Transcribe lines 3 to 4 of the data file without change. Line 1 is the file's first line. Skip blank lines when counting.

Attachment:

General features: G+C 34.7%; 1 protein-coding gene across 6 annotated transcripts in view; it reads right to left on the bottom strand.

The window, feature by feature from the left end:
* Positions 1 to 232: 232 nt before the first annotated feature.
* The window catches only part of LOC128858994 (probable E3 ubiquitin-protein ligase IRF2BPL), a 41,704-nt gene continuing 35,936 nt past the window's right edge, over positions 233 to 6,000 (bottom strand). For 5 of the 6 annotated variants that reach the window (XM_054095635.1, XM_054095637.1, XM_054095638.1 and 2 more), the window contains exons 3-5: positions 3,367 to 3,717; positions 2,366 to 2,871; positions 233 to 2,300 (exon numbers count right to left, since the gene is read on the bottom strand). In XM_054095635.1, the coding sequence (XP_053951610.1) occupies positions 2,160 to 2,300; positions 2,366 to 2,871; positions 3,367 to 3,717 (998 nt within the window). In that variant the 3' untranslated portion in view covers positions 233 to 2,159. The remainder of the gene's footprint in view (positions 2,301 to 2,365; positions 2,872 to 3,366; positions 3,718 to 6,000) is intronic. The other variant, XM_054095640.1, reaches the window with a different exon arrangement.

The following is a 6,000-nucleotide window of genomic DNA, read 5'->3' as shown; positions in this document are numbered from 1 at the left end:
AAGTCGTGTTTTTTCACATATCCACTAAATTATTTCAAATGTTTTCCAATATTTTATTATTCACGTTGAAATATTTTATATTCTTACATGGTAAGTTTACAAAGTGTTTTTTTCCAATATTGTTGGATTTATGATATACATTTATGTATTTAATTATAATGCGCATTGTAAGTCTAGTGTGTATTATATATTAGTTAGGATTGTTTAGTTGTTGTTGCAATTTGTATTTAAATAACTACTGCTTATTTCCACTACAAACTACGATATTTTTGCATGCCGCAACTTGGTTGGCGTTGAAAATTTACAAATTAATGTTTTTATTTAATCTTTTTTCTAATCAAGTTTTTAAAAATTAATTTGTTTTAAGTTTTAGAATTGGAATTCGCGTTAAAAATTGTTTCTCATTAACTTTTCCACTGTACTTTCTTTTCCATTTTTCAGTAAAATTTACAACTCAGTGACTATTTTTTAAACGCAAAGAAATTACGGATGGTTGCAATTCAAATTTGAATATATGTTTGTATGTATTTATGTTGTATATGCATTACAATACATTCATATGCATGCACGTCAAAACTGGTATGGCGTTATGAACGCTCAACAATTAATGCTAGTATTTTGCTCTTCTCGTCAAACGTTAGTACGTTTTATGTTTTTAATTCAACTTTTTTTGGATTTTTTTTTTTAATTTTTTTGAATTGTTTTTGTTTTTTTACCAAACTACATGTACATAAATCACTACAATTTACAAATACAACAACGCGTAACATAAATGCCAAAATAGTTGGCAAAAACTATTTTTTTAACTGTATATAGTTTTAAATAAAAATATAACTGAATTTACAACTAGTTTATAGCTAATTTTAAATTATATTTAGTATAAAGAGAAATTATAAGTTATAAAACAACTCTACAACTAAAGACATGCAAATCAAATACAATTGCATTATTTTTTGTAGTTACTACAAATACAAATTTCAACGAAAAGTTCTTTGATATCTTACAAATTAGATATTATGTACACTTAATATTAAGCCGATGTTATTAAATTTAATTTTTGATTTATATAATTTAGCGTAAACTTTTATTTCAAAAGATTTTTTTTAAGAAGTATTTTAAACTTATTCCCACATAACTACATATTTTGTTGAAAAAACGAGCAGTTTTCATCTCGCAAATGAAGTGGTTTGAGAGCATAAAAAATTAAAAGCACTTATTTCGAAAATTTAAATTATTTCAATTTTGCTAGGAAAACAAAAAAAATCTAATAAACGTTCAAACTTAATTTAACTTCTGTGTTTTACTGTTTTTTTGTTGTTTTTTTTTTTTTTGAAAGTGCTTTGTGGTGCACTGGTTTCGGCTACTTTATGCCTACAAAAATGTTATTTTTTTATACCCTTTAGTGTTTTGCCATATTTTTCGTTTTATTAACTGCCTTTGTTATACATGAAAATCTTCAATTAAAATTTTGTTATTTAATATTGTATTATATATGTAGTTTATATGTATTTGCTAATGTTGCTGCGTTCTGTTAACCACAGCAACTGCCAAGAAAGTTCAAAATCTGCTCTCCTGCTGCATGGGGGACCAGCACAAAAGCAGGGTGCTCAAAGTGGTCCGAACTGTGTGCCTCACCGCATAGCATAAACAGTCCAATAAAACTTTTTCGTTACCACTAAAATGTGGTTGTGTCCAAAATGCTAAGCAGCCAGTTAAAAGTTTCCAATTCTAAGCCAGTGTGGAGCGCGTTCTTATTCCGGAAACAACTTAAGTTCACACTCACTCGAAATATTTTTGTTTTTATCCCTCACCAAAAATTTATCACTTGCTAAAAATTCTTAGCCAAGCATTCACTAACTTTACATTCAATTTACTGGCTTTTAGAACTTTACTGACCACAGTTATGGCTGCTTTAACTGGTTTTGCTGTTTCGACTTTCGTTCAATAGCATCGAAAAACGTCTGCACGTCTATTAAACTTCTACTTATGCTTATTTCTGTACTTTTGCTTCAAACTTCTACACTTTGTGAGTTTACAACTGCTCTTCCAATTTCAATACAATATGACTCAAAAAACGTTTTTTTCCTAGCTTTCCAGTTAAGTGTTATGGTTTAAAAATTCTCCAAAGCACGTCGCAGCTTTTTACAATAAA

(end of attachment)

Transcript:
* Positions 1 to 232: 232 nt before the first annotated feature.
* The window catches only part of LOC128858994 (probable E3 ubiquitin-protein ligase IRF2BPL), a 41,704-nt gene continuing 35,936 nt past the window's right edge, over positions 233 to 6,000 (bottom strand). For 5 of the 6 annotated variants that reach the window (XM_054095635.1, XM_054095637.1, XM_054095638.1 and 2 more), the window contains exons 3-5: positions 3,367 to 3,717; positions 2,366 to 2,871; positions 233 to 2,300 (exon numbers count right to left, since the gene is read on the bottom strand). In XM_054095635.1, the coding sequence (XP_053951610.1) occupies positions 2,160 to 2,300; positions 2,366 to 2,871; positions 3,367 to 3,717 (998 nt within the window). In that variant the 3' untranslated portion in view covers positions 233 to 2,159. The remainder of the gene's footprint in view (positions 2,301 to 2,365; positions 2,872 to 3,366; positions 3,718 to 6,000) is intronic. The other variant, XM_054095640.1, reaches the window with a different exon arrangement.